NASA astronauts Kayla Barron, Raja Chari, and Tom Marshburn, as well as ESA (European Space Agency) astronaut Matthias Maurer splashed down safely in the SpaceX Dragon Endurance in the Gulf of Mexico off the coast of Tampa, Florida, at 12:43 a.m. EDT after 177 days in space.
Teams on the Shannon recovery ship, including two fast boats, now are in the process of securing Dragon and ensuring the spacecraft is safe for the recovery effort. As the fast boat teams complete their work, the recovery ship will move into position to hoist Dragon onto the main deck of Shannon with the astronauts inside. Once on the main deck, the crew will be taken out of the spacecraft and receive medical checks before a helicopter ride to board a plane for Houston.
The Dragon Endurance spacecraft carrying NASA astronauts Kayla Barron, Raja Chari, and Tom Marshburn, as well as ESA (European Space Agency) astronaut Matthias Maurer on their return to Earth after a nearly six-month science mission has completed its deorbit burn as expected ahead of splashdown at about 12:43 p.m. EDT in the Gulf of Mexico off the coast of Tampa, Florida.
Four minutes before splashdown, the drogue parachutes will deploy at about 18,000 feet in altitude while Dragon is moving approximately 350 miles per hour, and less than a minute later, the main parachutes deploy at about 6,000 feet in altitude while the spacecraft is moving approximately 119 miles per hour.
NASA TV coverage available online and via the NASA app will continue until the crew is recovered from the spacecraft.
Watch the agency’s live coverage as NASA astronauts Kayla Barron, Raja Chari, and Tom Marshburn, as well as ESA (European Space Agency) astronaut Matthias Maurer inside the SpaceX Dragon Endurance spacecraft are nearing the final stages of return before splashing down in the Gulf of Mexico at 12:43 a.m. EDT. Weather conditions remain within the splashdown weather criteria and are “Go” at the primary targeted site off the coast of Tampa, Florida.
Here are the upcoming approximate milestones (all times Eastern):
Thursday, May 5
11:47 p.m. – Dragon performs claw separation. The claw is located on Dragon’s trunk, connecting thermal control, power, and avionics system components located on the trunk to the capsule.
11:48 p.m. – Trunk jettison
11:53 p.m. – Deorbit burn
FRIDAY, MAY 6
12:01 a.m. – Deorbit burn complete
12:04 a.m. – Nosecone closed
12:27 a.m. – Dragon maneuvers to attitude for re-entry
12:39 a.m. – Drogue parachutes deploy at about 18,000 feet in altitude while Dragon is moving approximately 350 miles per hour.
12:40 a.m. – Main parachutes deploy at about 6,000 feet in altitude while Dragon is moving approximately 119 miles per hour.
12:43 a.m. – Dragon splashdown
The SpaceX Dragon Endurance spacecraft with NASA astronauts Kayla Barron, Raja Chari, and Tom Marshburn, as well as ESA (European Space Agency) astronaut Matthias Maurer inside undocked from the forward port of the International Space Station’s Harmony module at 1:20 a.m. EDT to complete a nearly six-month science mission.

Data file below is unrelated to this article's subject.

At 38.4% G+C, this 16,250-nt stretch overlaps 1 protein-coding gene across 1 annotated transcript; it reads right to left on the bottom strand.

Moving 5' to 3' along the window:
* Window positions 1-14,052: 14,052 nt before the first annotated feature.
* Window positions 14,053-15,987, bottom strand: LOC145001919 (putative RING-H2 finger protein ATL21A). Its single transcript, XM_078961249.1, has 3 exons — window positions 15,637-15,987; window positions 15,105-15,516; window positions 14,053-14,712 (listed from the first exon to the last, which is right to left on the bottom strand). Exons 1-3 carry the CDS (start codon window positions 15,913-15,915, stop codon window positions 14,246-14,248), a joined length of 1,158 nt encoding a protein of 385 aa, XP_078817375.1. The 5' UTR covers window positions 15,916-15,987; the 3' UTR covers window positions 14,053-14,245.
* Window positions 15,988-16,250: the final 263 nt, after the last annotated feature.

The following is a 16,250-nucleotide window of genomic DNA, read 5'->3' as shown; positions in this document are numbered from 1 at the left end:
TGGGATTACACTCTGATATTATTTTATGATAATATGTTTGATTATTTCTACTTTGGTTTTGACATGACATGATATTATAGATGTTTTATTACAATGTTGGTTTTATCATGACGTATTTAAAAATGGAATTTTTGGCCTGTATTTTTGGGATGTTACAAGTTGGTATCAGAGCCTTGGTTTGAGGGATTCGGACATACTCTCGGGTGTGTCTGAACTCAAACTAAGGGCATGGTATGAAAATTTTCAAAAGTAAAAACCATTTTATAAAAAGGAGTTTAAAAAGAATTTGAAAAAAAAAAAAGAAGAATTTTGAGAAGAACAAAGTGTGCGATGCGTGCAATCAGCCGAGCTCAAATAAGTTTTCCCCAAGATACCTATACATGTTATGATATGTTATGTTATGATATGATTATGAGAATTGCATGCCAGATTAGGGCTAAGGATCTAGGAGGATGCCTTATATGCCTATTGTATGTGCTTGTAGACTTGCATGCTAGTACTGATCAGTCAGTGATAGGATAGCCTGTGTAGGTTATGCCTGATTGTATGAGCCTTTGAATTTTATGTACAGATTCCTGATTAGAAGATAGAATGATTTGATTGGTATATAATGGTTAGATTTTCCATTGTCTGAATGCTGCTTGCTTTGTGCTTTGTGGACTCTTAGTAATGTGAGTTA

The return timeline with approximate times (all times Eastern):
Thursday, May 5
11:48 p.m. Trunk jettison
11:53 p.m. Deorbit burn
FRIDAY, MAY 6
12:04 a.m. Nosecone closed
12:43 a.m. Dragon splashdown
NASA will continue to provide live coverage until Endurance splashes down off the coast of Florida and the Crew-3 astronauts are recovered off the coast of Florida.
NASA’s SpaceX Crew-3 mission launched Nov. 10 on a Falcon 9 rocket from the agency’s Kennedy Space Center in Florida and docked to the space station Nov. 11.
At 11:20 p.m. EDT Wednesday, May 4, the hatch closed between the Dragon Endurance spacecraft and the International Space Station in preparation for undocking and return to Earth of NASA’s SpaceX Crew-3 mission with NASA astronauts Kayla Barron, Raja Chari, and Tom Marshburn, as well as ESA (European Space Agency) astronaut Matthias Maurer.
NASA Television will air live coverage beginning at 12:45 a.m. Thursday, May 5, for undocking scheduled at 1:05 a.m. and continue coverage through their splashdown off the coast of Florida at about 12:43 a.m. EDT on Friday, May 6.
Crew-3 is targeting a return to Earth about 12:43 a.m. EDT on Friday, May 6, with a splashdown off the coast of Florida. The Dragon spacecraft, named Endurance, is scheduled to undock from the International Space Station at 1:05 a.m. on Thursday, May 5, to begin the journey home.
Dragon will autonomously undock, depart the space station, and splash down at one of seven targeted landing zones in the Atlantic Ocean or Gulf of Mexico off the coast of Florida. Endurance also will return important and time-sensitive research to Earth.
Marshburn and his Crew-3 crewmates Kayla Barron, Raja Chari, and ESA astronaut Matthias Maurer have been living aboard the orbital lab since November 11, 2021, and are set to depart tonight. Hatch closure is set for 11:20 p.m. EDT, with undocking following at 1:05 a.m. EDT. The commercial crew quartet is due to splashdown off the coast of Florida at 12:43 a.m. EDT on Friday, May 6. Watch live on NASA TV, the agency’s website, and the app.